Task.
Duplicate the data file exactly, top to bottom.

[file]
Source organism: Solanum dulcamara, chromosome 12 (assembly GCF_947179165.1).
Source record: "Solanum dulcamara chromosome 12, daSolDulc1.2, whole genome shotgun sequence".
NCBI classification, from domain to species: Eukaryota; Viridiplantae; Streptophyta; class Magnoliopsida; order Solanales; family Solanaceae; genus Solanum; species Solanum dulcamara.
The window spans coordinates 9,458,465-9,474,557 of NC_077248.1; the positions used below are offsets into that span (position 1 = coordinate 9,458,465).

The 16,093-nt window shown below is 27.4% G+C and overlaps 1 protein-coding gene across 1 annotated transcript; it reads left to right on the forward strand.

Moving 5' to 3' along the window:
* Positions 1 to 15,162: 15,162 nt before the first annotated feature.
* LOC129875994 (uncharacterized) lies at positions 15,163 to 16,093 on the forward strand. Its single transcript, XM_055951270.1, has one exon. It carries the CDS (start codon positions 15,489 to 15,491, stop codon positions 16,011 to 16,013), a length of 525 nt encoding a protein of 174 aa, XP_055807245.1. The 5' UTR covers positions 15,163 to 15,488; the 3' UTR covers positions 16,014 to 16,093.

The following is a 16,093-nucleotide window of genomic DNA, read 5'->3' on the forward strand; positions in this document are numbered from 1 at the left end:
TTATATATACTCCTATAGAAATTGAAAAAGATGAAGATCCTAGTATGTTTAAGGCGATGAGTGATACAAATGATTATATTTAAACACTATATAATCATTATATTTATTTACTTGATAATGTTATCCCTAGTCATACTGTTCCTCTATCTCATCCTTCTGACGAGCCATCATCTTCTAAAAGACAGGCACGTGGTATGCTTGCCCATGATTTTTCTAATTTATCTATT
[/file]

Source organism: Solanum dulcamara, chromosome 12 (assembly GCF_947179165.1).
Source record: "Solanum dulcamara chromosome 12, daSolDulc1.2, whole genome shotgun sequence".
NCBI classification, from domain to species: Eukaryota; Viridiplantae; Streptophyta; class Magnoliopsida; order Solanales; family Solanaceae; genus Solanum; species Solanum dulcamara.
The window spans coordinates 9,458,465-9,474,557 of NC_077248.1; the positions used below are offsets into that span (position 1 = coordinate 9,458,465).

The 16,093-nt window shown below is 27.4% G+C and overlaps 1 protein-coding gene across 1 annotated transcript; it reads left to right on the forward strand.

Moving 5' to 3' along the window:
* Positions 1 to 15,162: 15,162 nt before the first annotated feature.
* LOC129875994 (uncharacterized) lies at positions 15,163 to 16,093 on the forward strand. Its single transcript, XM_055951270.1, has one exon. It carries the CDS (start codon positions 15,489 to 15,491, stop codon positions 16,011 to 16,013), a length of 525 nt encoding a protein of 174 aa, XP_055807245.1. The 5' UTR covers positions 15,163 to 15,488; the 3' UTR covers positions 16,014 to 16,093.

The following is a 16,093-nucleotide window of genomic DNA, read 5'->3' on the forward strand; positions in this document are numbered from 1 at the left end:
TTATATATACTCCTATAGAAATTGAAAAAGATGAAGATCCTAGTATGTTTAAGGCGATGAGTGATACAAATGATTATATTTAAACACTATATAATCATTATATTTATTTACTTGATAATGTTATCCCTAGTCATACTGTTCCTCTATCTCATCCTTCTGACGAGCCATCATCTTCTAAAAGACAGGCACGTGGTATGCTTGCCCATGATTTTTCTAATTTATCTATT